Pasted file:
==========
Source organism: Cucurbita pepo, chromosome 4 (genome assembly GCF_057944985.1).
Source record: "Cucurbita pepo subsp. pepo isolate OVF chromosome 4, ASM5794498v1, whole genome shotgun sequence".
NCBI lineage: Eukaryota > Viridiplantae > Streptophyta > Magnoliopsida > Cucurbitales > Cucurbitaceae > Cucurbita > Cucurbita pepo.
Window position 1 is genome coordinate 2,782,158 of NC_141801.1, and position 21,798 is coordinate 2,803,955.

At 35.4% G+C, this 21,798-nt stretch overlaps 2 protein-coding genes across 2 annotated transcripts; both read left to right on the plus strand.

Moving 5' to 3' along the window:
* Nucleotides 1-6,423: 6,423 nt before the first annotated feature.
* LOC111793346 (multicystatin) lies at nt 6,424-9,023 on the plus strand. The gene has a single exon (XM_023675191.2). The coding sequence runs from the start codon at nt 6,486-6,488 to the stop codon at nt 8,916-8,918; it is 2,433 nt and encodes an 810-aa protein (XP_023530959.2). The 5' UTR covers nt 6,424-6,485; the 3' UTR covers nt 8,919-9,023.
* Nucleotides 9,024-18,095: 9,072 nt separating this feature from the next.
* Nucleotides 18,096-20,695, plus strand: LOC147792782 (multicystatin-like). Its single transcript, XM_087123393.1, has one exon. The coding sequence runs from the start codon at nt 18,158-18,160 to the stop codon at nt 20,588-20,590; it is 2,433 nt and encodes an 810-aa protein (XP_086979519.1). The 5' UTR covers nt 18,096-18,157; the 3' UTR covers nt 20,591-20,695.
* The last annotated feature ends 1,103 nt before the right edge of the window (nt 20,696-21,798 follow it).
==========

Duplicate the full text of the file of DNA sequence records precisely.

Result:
Source organism: Cucurbita pepo, chromosome 4 (genome assembly GCF_057944985.1).
Source record: "Cucurbita pepo subsp. pepo isolate OVF chromosome 4, ASM5794498v1, whole genome shotgun sequence".
NCBI lineage: Eukaryota > Viridiplantae > Streptophyta > Magnoliopsida > Cucurbitales > Cucurbitaceae > Cucurbita > Cucurbita pepo.
Window position 1 is genome coordinate 2,782,158 of NC_141801.1, and position 21,798 is coordinate 2,803,955.

At 35.4% G+C, this 21,798-nt stretch overlaps 2 protein-coding genes across 2 annotated transcripts; both read left to right on the plus strand.

Moving 5' to 3' along the window:
* Nucleotides 1-6,423: 6,423 nt before the first annotated feature.
* LOC111793346 (multicystatin) lies at nt 6,424-9,023 on the plus strand. The gene has a single exon (XM_023675191.2). The coding sequence runs from the start codon at nt 6,486-6,488 to the stop codon at nt 8,916-8,918; it is 2,433 nt and encodes an 810-aa protein (XP_023530959.2). The 5' UTR covers nt 6,424-6,485; the 3' UTR covers nt 8,919-9,023.
* Nucleotides 9,024-18,095: 9,072 nt separating this feature from the next.
* Nucleotides 18,096-20,695, plus strand: LOC147792782 (multicystatin-like). Its single transcript, XM_087123393.1, has one exon. The coding sequence runs from the start codon at nt 18,158-18,160 to the stop codon at nt 20,588-20,590; it is 2,433 nt and encodes an 810-aa protein (XP_086979519.1). The 5' UTR covers nt 18,096-18,157; the 3' UTR covers nt 20,591-20,695.
* The last annotated feature ends 1,103 nt before the right edge of the window (nt 20,696-21,798 follow it).